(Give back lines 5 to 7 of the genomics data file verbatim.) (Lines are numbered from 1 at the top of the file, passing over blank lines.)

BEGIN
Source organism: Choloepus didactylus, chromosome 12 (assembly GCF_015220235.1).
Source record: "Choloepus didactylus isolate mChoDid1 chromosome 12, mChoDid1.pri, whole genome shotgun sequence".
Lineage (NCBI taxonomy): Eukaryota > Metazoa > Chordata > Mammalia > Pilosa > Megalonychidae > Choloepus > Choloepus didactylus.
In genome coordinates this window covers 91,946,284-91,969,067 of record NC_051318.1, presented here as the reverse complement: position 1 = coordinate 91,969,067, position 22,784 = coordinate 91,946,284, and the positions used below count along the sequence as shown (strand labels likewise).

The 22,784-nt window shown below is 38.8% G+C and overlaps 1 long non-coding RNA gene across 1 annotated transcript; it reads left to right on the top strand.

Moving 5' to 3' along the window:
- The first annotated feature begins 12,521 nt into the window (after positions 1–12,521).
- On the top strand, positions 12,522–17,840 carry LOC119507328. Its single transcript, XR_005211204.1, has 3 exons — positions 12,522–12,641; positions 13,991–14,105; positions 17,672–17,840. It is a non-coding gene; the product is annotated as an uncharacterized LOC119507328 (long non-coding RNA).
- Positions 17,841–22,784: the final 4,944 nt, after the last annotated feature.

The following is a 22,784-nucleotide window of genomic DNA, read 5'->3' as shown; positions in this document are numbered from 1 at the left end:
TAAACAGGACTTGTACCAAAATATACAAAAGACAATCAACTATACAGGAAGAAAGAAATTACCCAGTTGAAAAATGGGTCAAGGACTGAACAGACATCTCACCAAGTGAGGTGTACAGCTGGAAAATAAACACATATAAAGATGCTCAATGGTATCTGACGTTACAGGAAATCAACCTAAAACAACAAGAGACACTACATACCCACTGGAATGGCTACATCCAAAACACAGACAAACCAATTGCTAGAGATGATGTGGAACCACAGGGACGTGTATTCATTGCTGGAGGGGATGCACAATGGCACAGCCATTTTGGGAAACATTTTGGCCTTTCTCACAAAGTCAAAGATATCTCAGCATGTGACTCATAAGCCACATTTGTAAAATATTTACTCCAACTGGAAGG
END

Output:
The 22,784-nt window shown below is 38.8% G+C and overlaps 1 long non-coding RNA gene across 1 annotated transcript; it reads left to right on the top strand.

Moving 5' to 3' along the window:
- The first annotated feature begins 12,521 nt into the window (after positions 1–12,521).